It was maybe thirty seconds later that we heard the CRASH.
There was a brief moment of stunned silence.
My husband and I stood there, staring at Emily — her little hands still outstretched with the piggy smashed at her feet. Then, having processed what had just happened, the corners of her little mouth turned down and the river of tears began to flow. I scooped her up, kissed her cheek, patted her back, and promised that we’d get her a new piggy, but she just buried her face in my shirt and continued to sob. It was positively heartbreaking.
My husband dutifully gathered up all the pieces and put them into a box.
I figured that was the last we’d see of Piggy.
The next morning I woke to find my husband in the kitchen, painstakingly putting Piggy back together. There were hundreds of pieces — some big, some small, some really, really small. But there he was, carefully sorting through the rubble, finding the right pieces, and hot gluing them into place. I’m fairly certain he got hot glue burns on all ten fingers.
I’ll be honest, I was kind of taken aback …
That piggy was smashed to smithereens, damaged beyond recognition, what was the point? It would never be perfect, it would always have scars. But there he stood, for hours, doing what no one else would see any reason to do.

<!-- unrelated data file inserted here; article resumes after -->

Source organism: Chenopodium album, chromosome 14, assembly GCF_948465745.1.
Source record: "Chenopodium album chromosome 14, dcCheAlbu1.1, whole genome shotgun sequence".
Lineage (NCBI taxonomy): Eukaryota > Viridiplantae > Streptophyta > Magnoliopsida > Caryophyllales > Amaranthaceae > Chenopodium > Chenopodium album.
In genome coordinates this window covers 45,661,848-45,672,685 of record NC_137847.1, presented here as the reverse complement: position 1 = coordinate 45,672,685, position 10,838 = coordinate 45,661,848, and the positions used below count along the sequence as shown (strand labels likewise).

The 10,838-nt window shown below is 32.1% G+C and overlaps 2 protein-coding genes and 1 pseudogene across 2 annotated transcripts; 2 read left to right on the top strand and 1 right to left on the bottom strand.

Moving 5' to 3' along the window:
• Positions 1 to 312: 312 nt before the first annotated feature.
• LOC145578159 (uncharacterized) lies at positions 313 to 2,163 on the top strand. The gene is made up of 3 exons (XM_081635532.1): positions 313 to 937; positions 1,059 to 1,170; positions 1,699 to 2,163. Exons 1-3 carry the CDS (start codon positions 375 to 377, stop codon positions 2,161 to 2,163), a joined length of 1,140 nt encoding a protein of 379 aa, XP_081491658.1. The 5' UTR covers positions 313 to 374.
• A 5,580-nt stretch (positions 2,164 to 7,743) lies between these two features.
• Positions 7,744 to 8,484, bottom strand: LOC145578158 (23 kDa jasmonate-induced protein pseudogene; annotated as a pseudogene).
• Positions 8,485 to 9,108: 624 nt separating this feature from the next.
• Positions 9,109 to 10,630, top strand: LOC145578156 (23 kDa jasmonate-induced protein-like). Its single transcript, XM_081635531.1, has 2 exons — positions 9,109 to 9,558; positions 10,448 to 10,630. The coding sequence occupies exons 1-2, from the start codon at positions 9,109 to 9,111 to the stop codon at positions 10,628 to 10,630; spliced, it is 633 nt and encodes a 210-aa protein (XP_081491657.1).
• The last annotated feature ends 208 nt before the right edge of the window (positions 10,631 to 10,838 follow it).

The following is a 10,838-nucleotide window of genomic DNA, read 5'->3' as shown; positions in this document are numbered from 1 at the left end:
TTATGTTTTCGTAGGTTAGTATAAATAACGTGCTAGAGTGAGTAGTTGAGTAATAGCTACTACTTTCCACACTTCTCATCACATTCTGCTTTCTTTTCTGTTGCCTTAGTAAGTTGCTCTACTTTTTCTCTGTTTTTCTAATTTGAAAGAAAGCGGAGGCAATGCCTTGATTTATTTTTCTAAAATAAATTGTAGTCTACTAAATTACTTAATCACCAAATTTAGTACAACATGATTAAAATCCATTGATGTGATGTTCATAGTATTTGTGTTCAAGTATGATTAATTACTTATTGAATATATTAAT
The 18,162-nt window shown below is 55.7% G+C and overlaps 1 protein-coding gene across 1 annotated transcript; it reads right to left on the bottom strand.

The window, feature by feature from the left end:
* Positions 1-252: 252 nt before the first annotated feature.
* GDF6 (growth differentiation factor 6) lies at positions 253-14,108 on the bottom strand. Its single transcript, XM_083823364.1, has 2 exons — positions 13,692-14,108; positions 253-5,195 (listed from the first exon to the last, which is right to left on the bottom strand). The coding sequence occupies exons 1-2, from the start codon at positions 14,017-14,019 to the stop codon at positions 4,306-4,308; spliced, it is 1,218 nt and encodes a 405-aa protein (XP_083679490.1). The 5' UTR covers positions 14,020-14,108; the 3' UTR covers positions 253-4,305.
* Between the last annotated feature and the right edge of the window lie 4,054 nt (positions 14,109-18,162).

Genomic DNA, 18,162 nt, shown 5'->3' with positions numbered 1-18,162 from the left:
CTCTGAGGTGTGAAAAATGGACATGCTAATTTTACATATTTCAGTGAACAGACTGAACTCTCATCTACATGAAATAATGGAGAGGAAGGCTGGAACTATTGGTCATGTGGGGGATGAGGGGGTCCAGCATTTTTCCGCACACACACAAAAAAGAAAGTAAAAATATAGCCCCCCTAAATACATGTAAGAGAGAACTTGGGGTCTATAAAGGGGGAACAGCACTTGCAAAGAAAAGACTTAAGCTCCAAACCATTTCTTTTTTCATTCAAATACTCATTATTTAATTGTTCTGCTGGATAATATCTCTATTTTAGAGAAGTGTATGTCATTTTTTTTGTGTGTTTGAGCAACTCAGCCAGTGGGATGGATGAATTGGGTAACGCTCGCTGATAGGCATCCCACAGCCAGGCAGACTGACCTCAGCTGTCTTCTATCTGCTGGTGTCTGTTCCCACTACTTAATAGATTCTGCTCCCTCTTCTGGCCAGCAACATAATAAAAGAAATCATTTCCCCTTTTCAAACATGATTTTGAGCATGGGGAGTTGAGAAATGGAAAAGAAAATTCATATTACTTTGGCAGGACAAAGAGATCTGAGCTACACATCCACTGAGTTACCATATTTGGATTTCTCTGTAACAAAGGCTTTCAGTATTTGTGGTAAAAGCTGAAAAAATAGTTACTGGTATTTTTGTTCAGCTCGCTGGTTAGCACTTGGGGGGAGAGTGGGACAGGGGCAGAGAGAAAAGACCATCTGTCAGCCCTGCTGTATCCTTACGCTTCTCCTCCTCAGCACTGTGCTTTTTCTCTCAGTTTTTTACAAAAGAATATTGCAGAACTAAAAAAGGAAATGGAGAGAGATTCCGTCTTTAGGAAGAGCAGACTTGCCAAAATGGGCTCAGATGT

I saw a pile of rubble, something not worth saving. He saw something that once had value, something that a little girl loved, and that was reason enough to fix it.
I looked at that mended piggy, sitting on my countertop, once again whole — white, shiny, glistening, covered with sparkly hearts, stars, and swirls — I was amazed.
Was it perfect? Of course not.
Hot glue scars stretched from front to back, and there was even a quarter-sized hole in its back end because those pieces were either lost or just too small to glue back into place.
But it was beautiful despite the imperfections.
I was so excited to show Emily and see how she would react. I could imagine the look on her face … great big smile, maybe a cute giggle, and she’d want to put it in a special spot up in her room. I was expecting thrill and delight, but after seeing it she said, “It’s ugly. Throw it away.”
Ok, well, she was three, so it was probably a stretch to think she would be able to see past the scars. But I could.